While other countries are trying to make entry requirements as easy as possible, the People’s Republic of China is tightening their entry law into the country. Many tourists from all over the world who wanted to travel to China are currently considering entry.
Tourism in China has been booming for many years now, hotels of all classes are popping up all over the country. The infrastructure has been improved, the number of modern express trains has doubled in the last three years, intercity buses have become more modern and safer, causing millions of people from all over the world to travel to the country.
For some months now, the Chinese government has not been promoting tourism as much as it used to, making it difficult for people to enter the country. Until recently, visa applications were relatively normal, with four pages. Now being twice as large and extensive with eight pages.
Since September 2019, the Chinese government has been asking not only the current personal data, but also wants more background knowledge about the individual traveler. So you have to specify where you had the last three jobs, who were the bosses, where you used to live, what income the traveler has and from what he lives on.
You have to specify who the parents are, the data of the grandparents, the data of your family members, how long you live in your current place and where before etc.
From 16.December 2019 comes another essential and often complicated matter: When submitting the visa application at a service point (the embassy and the consulate do not accept visa applications directly) you have to give your fingerprint and passport scanned. This means that every applicant has to go to the visa agency in person. Before you were able to submit the visa application by post mail, this is no longer possible today.
This fingerprint will be valid for five years.
Many people, especially in Europe who had planned to travel to China, are now thinking about removing the country from their travel plans. In our brief survey, the question of data protection came up: in the case of a visa procedure at a embassy or consulate, the applications and thus the confidential data are processed by officials.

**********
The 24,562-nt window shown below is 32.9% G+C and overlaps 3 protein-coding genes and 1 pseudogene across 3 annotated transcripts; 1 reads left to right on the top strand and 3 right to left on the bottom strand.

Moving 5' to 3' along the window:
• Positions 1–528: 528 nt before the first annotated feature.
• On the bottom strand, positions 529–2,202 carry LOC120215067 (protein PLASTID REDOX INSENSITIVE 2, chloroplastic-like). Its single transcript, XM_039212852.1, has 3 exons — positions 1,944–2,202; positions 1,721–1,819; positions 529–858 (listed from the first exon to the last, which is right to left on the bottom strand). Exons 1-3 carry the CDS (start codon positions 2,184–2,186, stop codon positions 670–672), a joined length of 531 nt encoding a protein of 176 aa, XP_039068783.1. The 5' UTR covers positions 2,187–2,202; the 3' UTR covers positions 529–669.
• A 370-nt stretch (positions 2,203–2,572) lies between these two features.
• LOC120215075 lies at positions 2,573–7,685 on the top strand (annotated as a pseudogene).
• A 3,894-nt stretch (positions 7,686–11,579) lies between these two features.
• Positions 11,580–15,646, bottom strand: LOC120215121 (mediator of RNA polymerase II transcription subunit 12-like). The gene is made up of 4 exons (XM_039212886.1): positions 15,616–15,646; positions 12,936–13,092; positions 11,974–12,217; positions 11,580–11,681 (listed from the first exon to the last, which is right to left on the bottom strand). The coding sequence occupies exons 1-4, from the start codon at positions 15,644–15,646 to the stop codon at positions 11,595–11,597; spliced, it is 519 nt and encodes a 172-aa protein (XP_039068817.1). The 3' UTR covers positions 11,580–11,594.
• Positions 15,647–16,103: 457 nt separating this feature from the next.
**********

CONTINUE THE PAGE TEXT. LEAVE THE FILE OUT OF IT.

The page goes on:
The employees in the visa service agencies are not civil servants, who controls data protection? How to secure your personal data, sometimes in the application very personal confidential data must be specified?
In addition there are the high prices for the visa issue: They are currently around € 140 plus the costs for the trip to the Serviceagency and the time to Submission of the application in the visa agency.
You should not even think about the high travel costs in China!
Nice approach but expensive execution
In some cities of China there is the possibility to enter for 74 or 144 hours without a visa. But with one restriction: you have to leave China via a third country. That means the traveler from for example Germany can fly directly to Beijing or Shanghai, Chengdu or Guangzhou. If he wants to enter China without a visa, he has to fly back to another country (third country) first, for example Belgium, Switzerland or the Netherlands before he can fly back to Germany. This, too, increases travel expenses, not to mention the currently minor discrepancies in border checks in China on entry.
So you have to pay the visa fees usually again on the more expensive ticket.
Our recommendation is to apply for a visa before traveling and then fly directly to China and back again with a cheap flight.
As with many things from the People’s Republic of China, one wonders why the Chinese are doing all this to complicate the entry into their country. Maybe they do not want more tourists – or reduce the number of tourists?
On the other hand, the many actions, events and tourism fairs in which the National Tourist Board of China, the big cities and the provinces spend a lot of money to convince tourists to come to their country.
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